US bolsters Saudi defense against Iran with jets, missiles


WASHINGTON (AP) – The U.S. is deploying dozens more fighter jets and additional air defenses to Saudi Arabia, beefing up efforts to defend the kingdom against Iran even as President Donald Trump repeatedly insists that America must get out of endless Middle East wars.

Defense Secretary Mark Esper announced the deployments Friday just hours after Iran said two missiles struck one of its oil tankers traveling through the Red Sea off the coast of Saudi Arabia. The Pentagon moves are part of a broader response to the suspected Iranian missile and drone attack on Saudi oil facilities on Sept. 14.

The heightened tensions between Iran and Saudi Arabia have led the U.S. to pour about 14,000 more U.S. troops into the region since May, including additional ships to maintain maritime security in the Persian Gulf area.

The decision underscores the complexities of America’s Middle East policies that struggle to align Trump’s desire to pull troops out of the region with what have been persistent threats from Iran and a volatile military operation against Islamic State militants in Syria.

“From the first day I entered the political arena, I made it clear that I did not want to fight these endless, senseless wars,” Trump has said.

Esper said the decision followed discussions with the Saudi minister of defense about the country’s defensive capabilities.

“Saudi Arabia is a longstanding security partner in the Middle East and has asked for additional support to supplement their own defense and defend the international rules-based order,” he told reporters at the Pentagon.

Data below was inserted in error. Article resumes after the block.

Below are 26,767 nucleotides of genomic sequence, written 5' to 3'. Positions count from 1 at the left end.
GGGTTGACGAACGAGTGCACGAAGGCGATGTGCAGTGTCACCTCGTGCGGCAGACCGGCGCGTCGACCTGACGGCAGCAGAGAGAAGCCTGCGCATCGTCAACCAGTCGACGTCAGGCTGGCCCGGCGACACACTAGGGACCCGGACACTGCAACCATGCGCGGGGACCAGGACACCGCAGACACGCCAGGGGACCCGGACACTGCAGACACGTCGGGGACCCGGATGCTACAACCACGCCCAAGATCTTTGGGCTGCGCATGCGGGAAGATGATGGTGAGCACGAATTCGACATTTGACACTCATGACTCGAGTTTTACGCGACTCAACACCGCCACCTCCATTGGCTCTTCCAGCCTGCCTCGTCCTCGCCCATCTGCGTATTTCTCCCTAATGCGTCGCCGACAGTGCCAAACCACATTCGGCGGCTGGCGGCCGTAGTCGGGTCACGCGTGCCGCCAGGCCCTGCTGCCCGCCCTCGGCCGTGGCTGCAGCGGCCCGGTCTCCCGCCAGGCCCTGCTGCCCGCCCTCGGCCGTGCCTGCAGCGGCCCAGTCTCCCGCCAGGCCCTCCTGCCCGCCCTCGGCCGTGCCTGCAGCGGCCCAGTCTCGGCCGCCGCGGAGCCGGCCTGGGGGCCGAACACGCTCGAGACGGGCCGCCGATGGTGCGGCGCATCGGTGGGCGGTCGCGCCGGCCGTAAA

No one has claimed responsibility for the attack on the Iranian tanker.

In the latest deployment, the U.S. will send two fighter jet squadrons, a unit of other support aircraft, two Patriot missile batteries and one anti-missile defense system known as THAAD. U.S. officials said this new deployment involves about 1,800 service members. Earlier this month, the U.S. sent one fighter jet squadron, which usually includes between 18 and 24 aircraft.

Last month, the U.S. sent one Patriot missile battery and four ground-based radar systems, with about 200 troops. The three deployments involve a total of 3,000 troops, and they are in addition to a broad array of ships and other military support that was sent earlier this year to counter Iranian threats against allied and commercial ships in the Persian Gulf region.

The Sept. 14 attack on the Saudi oil facilities, as well as earlier ones on a pipeline in the kingdom and ships in the Gulf, stem from Trump’s decision to unilaterally withdraw America from Tehran’s nuclear deal with world powers and impose crushing sanctions targeting Iran’s crude oil sales and shipments. Iranian officials warned for weeks that if they could not sell their oil, neither would anyone else in the region.

FILE – In this Aug. 28, 2019, file photo, Secretary of Defense Mark Esper speaks to reporters during a briefing at the Pentagon. Esper says the “impulsive” decision by Turkey to invade northern Syria will further destabilize a region already caught up in civil war. Esper says the invasion puts America’s Syrian Kurdish partners “in harm’s way,” but insists the Kurds are not being abandoned. (AP Photo/Manuel Balce Ceneta, File)